Acessa Procedure


Acessa Logo in dark blue

Radio Frequency Ablation of Fibroids allowing Uterine and Ovarian Conservation

The Acessa® procedure is recommended for pre-menopausal women (typically younger than 55 years old)1 who are tired of living with the ongoing pain and discomfort of fibroids and are looking for a minimally invasive option that allows them to keep their uterus and return to daily life quickly after the procedure.The Acessa® procedure is also known as Laparoscopic Radiofrequency Ablation (LAP-RFA) and essentially delivers heat directly into a fibroid in order to destroy its tissue and in turn relieve your symptoms. All treatment options for intrauterine pathologies have benefits, warnings, precautions, and risks. Before making a treatment decision, you should discuss these with your doctor. Rare but serious risks include, but are not limited to, skin burns, mild inter-operative bleeding, post-procedural discomfort (cramping, pelvic pain), infection, vaginal bleeding, blood loss and complications related to laparoscopy and or general anesthesia. 

What are Fibroids?

Fibroids are tumors which develop in the uterus and are made up of smooth muscle cells and fibrous connective tissue. Although 70-80% of women may develop fibroids (UCLA Health, 2021), not everyone will develop symptoms or require treatment. Symptoms may include heavy or prolonged periods, lower back pain, difficulty getting pregnant, frequent urination, pelvic pain and bleeding between periods. Women nearing menopause face the greatest susceptibility of developing fibroids. While the cause of uterine fibroids remains unknown, there are various factors that can contribute to the risk of developing uterine fibroids such as age, family history, ethnic origin and obesity. Complications of not treating uterine fibroids can lead to anemia due to heavy bleeding, infertility or kidney damage. It is important if you are experiencing symptoms that you refer to your health care provider to explore treatment options.

What are Fibroids?

How does Acessa compare to other common fibroid treatment options?

Vs. Hysterectomy

The Acessa procedure allows you to keep your uterus and has a quicker recovery time than a hysterectomy. However, hysterectomy is a definitive treatment, so after recovery, there is no chance fibroid symptoms will return.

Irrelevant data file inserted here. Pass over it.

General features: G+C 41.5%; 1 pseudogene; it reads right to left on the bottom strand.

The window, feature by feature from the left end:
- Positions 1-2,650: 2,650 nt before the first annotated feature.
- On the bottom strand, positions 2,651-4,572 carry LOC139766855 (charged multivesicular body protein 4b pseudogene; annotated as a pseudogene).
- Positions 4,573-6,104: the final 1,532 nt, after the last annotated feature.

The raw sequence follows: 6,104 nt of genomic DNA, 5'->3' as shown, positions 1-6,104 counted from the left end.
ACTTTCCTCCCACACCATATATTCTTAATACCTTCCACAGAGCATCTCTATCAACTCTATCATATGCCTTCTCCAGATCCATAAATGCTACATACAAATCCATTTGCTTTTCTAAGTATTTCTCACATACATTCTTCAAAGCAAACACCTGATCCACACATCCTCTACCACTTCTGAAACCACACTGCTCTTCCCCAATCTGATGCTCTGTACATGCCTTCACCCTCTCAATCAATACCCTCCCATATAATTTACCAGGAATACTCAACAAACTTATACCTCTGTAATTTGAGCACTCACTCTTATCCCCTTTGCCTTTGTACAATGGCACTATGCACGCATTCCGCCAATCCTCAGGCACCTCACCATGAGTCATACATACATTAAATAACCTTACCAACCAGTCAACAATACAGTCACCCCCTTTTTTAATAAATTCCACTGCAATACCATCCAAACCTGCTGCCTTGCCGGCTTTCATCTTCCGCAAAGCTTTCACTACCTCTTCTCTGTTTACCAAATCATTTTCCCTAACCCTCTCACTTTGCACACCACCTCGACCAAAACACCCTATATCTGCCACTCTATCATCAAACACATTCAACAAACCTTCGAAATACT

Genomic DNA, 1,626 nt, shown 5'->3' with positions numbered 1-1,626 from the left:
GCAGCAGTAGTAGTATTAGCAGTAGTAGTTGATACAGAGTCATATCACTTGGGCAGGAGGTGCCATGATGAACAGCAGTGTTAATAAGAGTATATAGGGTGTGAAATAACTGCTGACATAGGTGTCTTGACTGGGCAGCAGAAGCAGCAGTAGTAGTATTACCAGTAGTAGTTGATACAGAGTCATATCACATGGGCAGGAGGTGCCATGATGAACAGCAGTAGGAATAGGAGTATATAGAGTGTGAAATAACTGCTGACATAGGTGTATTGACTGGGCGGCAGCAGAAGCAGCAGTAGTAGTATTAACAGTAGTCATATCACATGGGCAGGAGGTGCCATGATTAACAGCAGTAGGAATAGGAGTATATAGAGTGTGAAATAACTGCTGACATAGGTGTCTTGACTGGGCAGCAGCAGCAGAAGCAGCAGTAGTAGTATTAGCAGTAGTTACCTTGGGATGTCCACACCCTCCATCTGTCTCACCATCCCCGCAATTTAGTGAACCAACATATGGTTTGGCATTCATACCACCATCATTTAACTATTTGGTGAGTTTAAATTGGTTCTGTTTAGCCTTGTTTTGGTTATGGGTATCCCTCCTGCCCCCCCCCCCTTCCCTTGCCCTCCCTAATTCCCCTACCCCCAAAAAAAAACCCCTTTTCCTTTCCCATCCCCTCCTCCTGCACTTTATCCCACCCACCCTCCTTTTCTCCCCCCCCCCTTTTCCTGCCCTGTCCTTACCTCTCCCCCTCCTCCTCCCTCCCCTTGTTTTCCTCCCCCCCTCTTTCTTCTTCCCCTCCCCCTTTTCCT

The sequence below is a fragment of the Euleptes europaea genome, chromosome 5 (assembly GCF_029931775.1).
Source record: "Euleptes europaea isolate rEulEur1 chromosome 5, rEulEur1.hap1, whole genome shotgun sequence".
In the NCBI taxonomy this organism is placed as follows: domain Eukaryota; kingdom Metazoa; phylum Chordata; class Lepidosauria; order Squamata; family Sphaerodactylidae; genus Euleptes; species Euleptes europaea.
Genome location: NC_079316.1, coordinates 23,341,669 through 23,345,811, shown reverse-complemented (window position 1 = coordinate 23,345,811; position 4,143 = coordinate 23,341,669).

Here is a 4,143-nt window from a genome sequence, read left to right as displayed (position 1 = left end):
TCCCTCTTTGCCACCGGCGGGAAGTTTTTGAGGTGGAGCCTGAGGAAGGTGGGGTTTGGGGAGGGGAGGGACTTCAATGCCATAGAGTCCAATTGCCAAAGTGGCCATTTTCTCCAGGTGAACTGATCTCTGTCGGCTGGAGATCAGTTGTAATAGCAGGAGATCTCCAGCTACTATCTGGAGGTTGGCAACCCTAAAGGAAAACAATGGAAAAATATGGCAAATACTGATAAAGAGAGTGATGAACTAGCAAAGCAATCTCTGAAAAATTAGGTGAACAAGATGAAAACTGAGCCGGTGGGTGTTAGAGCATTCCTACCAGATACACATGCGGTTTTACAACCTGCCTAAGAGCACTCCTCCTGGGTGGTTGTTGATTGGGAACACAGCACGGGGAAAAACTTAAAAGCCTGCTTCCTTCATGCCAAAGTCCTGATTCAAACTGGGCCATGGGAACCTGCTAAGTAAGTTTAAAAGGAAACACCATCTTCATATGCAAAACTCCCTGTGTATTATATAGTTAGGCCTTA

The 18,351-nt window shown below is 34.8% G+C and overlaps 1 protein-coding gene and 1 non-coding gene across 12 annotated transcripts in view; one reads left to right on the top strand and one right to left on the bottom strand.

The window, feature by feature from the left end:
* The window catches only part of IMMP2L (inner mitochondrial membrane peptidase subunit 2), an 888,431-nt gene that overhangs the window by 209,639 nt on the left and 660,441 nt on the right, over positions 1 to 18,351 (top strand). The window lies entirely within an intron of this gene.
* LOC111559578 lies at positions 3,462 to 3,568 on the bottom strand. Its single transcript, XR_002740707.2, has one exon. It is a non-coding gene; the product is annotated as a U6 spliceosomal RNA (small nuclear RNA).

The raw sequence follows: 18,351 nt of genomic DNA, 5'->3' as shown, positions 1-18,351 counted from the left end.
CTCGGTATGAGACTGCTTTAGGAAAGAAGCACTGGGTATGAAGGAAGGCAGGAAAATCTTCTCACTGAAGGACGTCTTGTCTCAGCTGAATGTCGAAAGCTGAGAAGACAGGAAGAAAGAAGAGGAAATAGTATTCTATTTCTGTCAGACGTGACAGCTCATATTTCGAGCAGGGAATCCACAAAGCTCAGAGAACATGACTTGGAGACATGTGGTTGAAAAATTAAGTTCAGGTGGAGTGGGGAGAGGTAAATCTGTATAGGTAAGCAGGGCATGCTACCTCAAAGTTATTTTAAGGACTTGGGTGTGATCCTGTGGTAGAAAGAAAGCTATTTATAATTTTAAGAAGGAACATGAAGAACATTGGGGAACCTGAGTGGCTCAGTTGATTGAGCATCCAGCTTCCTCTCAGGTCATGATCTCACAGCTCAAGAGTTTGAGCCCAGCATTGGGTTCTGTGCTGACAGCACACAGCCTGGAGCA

Vs. Myomectomy

Myomectomy cuts fibroids and surgically removes fibroid tissues from the uterus. The Acessa procedure, by comparison, does not require cutting or suturing within the uterus.2 Myomectomy may be considered a minimally invasive surgery because incisions into the abdomen can be small. The Acessa procedure may be a less invasive option because there are zero incisions on the uterine surface (serosa) that require suturing, and only 3 small incisions on the skin (myomectomy typically requires 4 to 6 incisions in the skin).


UAE involves ischemic necrosis which consists of the tissue slowly dying due to lack of blood supply and typically involves an overnight stay for pain management.3 The Acessa procedure uses coagulative necrosis which destroys the fibroid cells and nerve endings with heat and results in the reduction of the fibroid volume over time.1,4 After the Acessa procedure, patients typically return home the same day. UAE is performed by interventional radiologists. The Acessa procedure is performed by minimally invasive gynecologic surgeons.


Fibroid Treatment Options


Symptoms Treated by the Acessa® Procedure 


Extreme Periods, Symptoms treated by Acessa ProcedureAnemia, Symptoms treated by Acessa ProcedureLeg and back pain, Symptoms treated by Accessa ProcedureFrequent Urination, Symptoms treated by Acessa Procedure

Stomach and Pelvic Pain, Symptoms treated by Acessa ProcedureDigestive Issues, Symptoms treated by Acessa ProcedureStomach swelling and bloating, Symptoms treated by Acessa ProcedurePain during sex, Symptoms treated by Acessa Procedure


The Acessa® Procedure

Steps Acessa Procedure

The Acessa® procedure is also known as Laparoscopic Radiofrequency Ablation (LAP-RFA) and essentially delivers heat directly into a fibroid in order to destroy its tissue and in turn relieve your symptoms. The procedure contains 6 steps:


1. Prep – You are prepped and brought into the operating room for anesthesia.

2. Access – Your physician makes three small incisions-one in your belly button - one below your bikini line - and inserts a tiny camera and ultrasound into each incision.

3. Visualize – Your Physician precisely located each fibroid with the Acessa ultrasound probe and guidance mapping, allowing full view of your uterus.

4. Deploy – Next, your physician deploys the tip of the Acessa handpiece into the fibroid while preserving healthy uterine tissue.

5. Treat – The physician deploys controlled heat through the Acessa handpiece to destroy the fibroid tissue. The physician repeats this process until every targeted fibroid is fully treated. Once the procedure is complete, your physician stitches the small incisions on the skin.

6. Recover – You will wake up in the recovery room. Most patients get cleared to go home within two hours. Women typically feel ready to return to work and daily activities after 4-5 days. In terms of when you will see symptom relief – this is a hot topic. It depends on how big the fibroid is and what symptoms you’re experiencing.

How does Acessa work?